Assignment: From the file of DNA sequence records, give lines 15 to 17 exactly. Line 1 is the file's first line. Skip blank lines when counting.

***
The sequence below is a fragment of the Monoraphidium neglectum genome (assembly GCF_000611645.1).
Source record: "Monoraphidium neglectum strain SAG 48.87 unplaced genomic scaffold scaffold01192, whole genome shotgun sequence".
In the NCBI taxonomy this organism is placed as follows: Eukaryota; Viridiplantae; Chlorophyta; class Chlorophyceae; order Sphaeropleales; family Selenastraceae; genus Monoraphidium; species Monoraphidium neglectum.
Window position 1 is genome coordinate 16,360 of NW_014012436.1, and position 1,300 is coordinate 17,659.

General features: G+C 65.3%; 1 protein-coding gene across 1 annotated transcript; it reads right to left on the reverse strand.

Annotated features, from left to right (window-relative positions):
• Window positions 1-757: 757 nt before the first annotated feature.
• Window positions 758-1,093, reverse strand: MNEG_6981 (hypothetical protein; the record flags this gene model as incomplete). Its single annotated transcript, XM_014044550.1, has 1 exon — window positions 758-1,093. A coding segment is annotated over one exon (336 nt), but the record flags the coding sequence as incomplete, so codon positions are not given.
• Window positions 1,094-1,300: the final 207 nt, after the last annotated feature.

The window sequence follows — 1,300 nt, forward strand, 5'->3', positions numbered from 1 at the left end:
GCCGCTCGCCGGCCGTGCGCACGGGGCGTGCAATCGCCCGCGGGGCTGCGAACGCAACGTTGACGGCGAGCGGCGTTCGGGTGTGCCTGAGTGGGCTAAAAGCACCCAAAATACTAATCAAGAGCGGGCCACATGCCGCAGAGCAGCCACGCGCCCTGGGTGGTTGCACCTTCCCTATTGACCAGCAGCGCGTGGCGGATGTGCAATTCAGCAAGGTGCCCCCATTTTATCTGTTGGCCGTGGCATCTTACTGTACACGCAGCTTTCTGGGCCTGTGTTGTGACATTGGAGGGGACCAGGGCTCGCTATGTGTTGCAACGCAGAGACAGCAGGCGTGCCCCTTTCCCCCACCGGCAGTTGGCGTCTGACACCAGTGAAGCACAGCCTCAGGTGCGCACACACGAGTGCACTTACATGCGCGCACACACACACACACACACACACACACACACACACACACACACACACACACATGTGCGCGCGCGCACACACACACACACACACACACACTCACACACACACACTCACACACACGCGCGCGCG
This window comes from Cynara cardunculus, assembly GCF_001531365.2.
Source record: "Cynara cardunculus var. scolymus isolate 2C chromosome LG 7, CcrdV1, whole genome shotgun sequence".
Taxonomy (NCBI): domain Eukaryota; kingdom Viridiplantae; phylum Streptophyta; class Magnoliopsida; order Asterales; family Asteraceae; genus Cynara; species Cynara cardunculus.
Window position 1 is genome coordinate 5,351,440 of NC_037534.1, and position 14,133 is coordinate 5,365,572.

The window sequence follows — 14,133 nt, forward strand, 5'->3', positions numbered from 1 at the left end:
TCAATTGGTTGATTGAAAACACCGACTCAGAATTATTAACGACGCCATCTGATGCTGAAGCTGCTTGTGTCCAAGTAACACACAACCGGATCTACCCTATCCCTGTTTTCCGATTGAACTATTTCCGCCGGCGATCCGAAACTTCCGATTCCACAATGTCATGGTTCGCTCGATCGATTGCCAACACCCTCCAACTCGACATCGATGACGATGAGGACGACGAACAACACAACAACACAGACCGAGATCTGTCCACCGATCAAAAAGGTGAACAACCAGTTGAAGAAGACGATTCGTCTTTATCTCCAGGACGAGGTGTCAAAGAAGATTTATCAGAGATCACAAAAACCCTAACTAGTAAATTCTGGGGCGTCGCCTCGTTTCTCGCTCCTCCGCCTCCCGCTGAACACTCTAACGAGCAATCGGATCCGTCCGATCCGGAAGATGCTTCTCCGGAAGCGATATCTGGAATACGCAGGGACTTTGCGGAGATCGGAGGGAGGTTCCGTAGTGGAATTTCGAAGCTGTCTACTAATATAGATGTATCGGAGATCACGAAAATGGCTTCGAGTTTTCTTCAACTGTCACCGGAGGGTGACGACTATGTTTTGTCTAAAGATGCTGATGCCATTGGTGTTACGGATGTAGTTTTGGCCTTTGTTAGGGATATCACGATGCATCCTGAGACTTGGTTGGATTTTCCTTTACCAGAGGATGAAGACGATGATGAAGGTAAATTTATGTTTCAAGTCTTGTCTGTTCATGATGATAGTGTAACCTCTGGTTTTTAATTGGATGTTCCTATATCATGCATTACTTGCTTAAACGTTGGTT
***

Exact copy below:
Window position 1 is genome coordinate 5,351,440 of NC_037534.1, and position 14,133 is coordinate 5,365,572.

The window sequence follows — 14,133 nt, forward strand, 5'->3', positions numbered from 1 at the left end:
TCAATTGGTTGATTGAAAACACCGACTCAGAATTATTAACGACGCCATCTGATGCTGAAGCTGCTTGTGTCCAAGTAACACACAACCGGATCTACCCTATCCCTGTTTTCCGATTGAACTATTTCCGCCGGCGATCCGAAACTTCCGATTCCACAATGTCATGGTTCGCTCGATCGATTGCCAACACCCTCCAACTCGACATCGATGACGATGAGGACGACGAACAACACAACAACACAGACCGAGATCTGTCCACCGATCAAAAAGGTGAACAACCAGTTGAAGAAGACGATTCGTCTTTATCTCCAGGACGAGGTGTCAAAGAAGATTTATCAGAGATCACAAAAACCCTAACTAGTAAATTCTGGGGCGTCGCCTCGTTTCTCGCTCCTCCGCCTCCCGCTGAACACTCTAACGAGCAATCGGATCCGTCCGATCCGGAAGATGCTTCTCCGGAAGCGATATCTGGAATACGCAGGGACTTTGCGGAGATCGGAGGGAGGTTCCGTAGTGGAATTTCGAAGCTGTCTACTAATATAGATGTATCGGAGATCACGAAAATGGCTTCGAGTTTTCTTCAACTGTCACCGGAGGGTGACGACTATGTTTTGTCTAAAGATGCTGATGCCATTGGTGTTACGGATGTAGTTTTGGCCTTTGTTAGGGATATCACGATGCATCCTGAGACTTGGTTGGATTTTCCTTTACCAGAGGATGAAGACGATGATGAAGGTAAATTTATGTTTCAAGTCTTGTCTGTTCATGATGATAGTGTAACCTCTGGTTTTTAATTGGATGTTCCTATATCATGCATTACTTGCTTAAACGTTGGTT